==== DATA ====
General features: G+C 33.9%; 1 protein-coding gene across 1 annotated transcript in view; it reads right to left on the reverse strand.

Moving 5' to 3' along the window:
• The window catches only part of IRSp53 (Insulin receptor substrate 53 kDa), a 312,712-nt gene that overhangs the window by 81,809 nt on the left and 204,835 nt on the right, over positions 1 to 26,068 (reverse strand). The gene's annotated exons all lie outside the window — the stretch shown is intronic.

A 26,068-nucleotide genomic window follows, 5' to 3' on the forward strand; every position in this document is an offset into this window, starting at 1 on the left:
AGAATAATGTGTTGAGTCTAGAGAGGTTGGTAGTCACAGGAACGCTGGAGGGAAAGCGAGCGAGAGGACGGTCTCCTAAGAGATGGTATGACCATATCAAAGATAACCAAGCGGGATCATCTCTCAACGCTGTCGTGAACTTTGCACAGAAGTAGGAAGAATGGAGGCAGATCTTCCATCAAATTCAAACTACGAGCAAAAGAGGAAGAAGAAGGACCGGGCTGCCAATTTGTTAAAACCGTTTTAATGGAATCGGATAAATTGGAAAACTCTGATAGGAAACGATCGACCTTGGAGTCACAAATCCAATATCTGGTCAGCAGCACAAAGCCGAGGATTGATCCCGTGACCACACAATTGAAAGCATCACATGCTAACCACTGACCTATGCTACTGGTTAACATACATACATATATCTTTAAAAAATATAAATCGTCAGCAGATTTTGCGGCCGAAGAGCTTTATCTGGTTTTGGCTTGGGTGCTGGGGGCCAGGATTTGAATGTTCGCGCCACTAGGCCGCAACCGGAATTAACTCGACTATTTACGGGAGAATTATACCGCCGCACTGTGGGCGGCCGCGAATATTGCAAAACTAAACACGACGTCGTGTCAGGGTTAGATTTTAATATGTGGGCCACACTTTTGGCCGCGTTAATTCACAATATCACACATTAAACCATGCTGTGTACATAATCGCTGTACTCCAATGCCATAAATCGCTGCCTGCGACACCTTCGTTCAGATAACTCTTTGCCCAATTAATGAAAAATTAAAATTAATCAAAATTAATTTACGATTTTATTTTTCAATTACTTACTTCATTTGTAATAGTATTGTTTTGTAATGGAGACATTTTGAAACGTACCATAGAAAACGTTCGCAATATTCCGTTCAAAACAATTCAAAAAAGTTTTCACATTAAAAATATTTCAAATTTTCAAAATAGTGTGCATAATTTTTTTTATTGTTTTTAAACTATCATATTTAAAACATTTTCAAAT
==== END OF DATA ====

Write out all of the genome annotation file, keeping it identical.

General features: G+C 33.9%; 1 protein-coding gene across 1 annotated transcript in view; it reads right to left on the reverse strand.

Moving 5' to 3' along the window:
• The window catches only part of IRSp53 (Insulin receptor substrate 53 kDa), a 312,712-nt gene that overhangs the window by 81,809 nt on the left and 204,835 nt on the right, over positions 1 to 26,068 (reverse strand). The gene's annotated exons all lie outside the window — the stretch shown is intronic.

A 26,068-nucleotide genomic window follows, 5' to 3' on the forward strand; every position in this document is an offset into this window, starting at 1 on the left:
AGAATAATGTGTTGAGTCTAGAGAGGTTGGTAGTCACAGGAACGCTGGAGGGAAAGCGAGCGAGAGGACGGTCTCCTAAGAGATGGTATGACCATATCAAAGATAACCAAGCGGGATCATCTCTCAACGCTGTCGTGAACTTTGCACAGAAGTAGGAAGAATGGAGGCAGATCTTCCATCAAATTCAAACTACGAGCAAAAGAGGAAGAAGAAGGACCGGGCTGCCAATTTGTTAAAACCGTTTTAATGGAATCGGATAAATTGGAAAACTCTGATAGGAAACGATCGACCTTGGAGTCACAAATCCAATATCTGGTCAGCAGCACAAAGCCGAGGATTGATCCCGTGACCACACAATTGAAAGCATCACATGCTAACCACTGACCTATGCTACTGGTTAACATACATACATATATCTTTAAAAAATATAAATCGTCAGCAGATTTTGCGGCCGAAGAGCTTTATCTGGTTTTGGCTTGGGTGCTGGGGGCCAGGATTTGAATGTTCGCGCCACTAGGCCGCAACCGGAATTAACTCGACTATTTACGGGAGAATTATACCGCCGCACTGTGGGCGGCCGCGAATATTGCAAAACTAAACACGACGTCGTGTCAGGGTTAGATTTTAATATGTGGGCCACACTTTTGGCCGCGTTAATTCACAATATCACACATTAAACCATGCTGTGTACATAATCGCTGTACTCCAATGCCATAAATCGCTGCCTGCGACACCTTCGTTCAGATAACTCTTTGCCCAATTAATGAAAAATTAAAATTAATCAAAATTAATTTACGATTTTATTTTTCAATTACTTACTTCATTTGTAATAGTATTGTTTTGTAATGGAGACATTTTGAAACGTACCATAGAAAACGTTCGCAATATTCCGTTCAAAACAATTCAAAAAAGTTTTCACATTAAAAATATTTCAAATTTTCAAAATAGTGTGCATAATTTTTTTTATTGTTTTTAAACTATCATATTTAAAACATTTTCAAAT